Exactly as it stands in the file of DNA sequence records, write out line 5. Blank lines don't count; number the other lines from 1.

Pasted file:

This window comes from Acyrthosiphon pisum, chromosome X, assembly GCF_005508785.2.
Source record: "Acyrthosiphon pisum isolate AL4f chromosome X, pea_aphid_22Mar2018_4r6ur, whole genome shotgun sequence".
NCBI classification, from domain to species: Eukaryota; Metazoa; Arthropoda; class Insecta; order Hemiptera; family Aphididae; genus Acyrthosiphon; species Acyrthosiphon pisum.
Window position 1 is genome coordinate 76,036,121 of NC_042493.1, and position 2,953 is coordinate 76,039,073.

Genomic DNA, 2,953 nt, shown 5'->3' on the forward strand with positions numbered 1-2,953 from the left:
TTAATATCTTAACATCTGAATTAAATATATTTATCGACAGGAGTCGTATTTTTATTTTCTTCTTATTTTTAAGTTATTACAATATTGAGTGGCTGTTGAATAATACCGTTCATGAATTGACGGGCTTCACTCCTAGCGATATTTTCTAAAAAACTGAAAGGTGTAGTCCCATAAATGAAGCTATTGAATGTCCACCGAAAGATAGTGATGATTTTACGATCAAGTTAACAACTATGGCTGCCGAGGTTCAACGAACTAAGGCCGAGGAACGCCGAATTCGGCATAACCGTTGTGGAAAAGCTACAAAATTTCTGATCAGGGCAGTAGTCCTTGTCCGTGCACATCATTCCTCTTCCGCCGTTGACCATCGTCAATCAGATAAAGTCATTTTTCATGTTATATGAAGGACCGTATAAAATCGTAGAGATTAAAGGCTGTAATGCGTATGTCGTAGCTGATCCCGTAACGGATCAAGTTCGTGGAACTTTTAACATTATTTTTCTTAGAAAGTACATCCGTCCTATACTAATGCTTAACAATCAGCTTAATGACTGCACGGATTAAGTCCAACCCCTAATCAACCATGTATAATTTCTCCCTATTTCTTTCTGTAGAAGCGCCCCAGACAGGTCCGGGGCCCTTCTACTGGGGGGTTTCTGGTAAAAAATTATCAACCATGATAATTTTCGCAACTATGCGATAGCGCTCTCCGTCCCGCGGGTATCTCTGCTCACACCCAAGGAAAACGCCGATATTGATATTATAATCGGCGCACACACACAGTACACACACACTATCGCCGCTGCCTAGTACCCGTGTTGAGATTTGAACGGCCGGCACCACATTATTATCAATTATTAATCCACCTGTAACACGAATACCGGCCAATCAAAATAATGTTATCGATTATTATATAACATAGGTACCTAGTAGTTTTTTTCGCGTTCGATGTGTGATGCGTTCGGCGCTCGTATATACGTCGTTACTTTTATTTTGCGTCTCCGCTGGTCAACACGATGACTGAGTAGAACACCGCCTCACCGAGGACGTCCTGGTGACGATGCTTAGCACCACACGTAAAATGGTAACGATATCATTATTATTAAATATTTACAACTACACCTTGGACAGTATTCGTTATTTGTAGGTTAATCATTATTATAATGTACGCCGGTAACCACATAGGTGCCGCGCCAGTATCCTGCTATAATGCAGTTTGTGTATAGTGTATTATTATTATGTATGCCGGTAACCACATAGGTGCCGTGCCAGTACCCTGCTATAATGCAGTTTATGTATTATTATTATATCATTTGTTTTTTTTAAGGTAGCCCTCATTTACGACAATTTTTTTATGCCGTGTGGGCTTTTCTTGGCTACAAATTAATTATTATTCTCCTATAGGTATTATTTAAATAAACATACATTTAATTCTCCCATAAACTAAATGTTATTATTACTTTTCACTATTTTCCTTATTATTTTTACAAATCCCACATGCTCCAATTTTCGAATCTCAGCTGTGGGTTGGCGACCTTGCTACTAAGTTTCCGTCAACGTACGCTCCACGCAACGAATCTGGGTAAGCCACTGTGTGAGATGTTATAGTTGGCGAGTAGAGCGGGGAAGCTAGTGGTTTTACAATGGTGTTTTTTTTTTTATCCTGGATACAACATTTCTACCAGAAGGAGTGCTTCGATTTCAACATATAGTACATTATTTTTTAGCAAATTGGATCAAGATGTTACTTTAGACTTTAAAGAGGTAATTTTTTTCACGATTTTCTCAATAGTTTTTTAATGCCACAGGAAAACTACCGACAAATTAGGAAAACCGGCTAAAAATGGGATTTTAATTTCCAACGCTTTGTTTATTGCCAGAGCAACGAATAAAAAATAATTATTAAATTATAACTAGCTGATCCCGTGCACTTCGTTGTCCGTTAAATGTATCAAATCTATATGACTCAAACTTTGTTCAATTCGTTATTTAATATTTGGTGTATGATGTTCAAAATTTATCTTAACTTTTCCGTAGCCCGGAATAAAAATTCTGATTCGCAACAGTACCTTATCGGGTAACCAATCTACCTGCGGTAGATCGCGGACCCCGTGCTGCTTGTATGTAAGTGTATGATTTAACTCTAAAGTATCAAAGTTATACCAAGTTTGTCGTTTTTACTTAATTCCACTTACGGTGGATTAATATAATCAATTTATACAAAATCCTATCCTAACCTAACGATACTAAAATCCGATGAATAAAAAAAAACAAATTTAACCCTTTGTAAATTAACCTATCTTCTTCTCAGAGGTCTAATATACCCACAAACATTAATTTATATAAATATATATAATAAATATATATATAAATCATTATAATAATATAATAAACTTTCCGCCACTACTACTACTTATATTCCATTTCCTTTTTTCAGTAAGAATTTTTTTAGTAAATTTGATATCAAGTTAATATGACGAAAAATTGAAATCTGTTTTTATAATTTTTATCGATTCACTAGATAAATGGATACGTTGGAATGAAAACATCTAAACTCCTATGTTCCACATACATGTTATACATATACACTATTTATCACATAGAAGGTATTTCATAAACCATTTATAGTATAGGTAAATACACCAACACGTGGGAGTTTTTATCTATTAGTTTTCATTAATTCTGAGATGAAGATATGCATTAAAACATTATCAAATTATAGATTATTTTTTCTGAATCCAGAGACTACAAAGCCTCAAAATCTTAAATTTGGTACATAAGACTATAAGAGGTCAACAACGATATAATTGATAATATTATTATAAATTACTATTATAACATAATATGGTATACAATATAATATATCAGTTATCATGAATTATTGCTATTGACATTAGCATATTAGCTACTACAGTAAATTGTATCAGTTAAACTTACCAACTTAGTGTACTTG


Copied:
Genomic DNA, 2,953 nt, shown 5'->3' on the forward strand with positions numbered 1-2,953 from the left: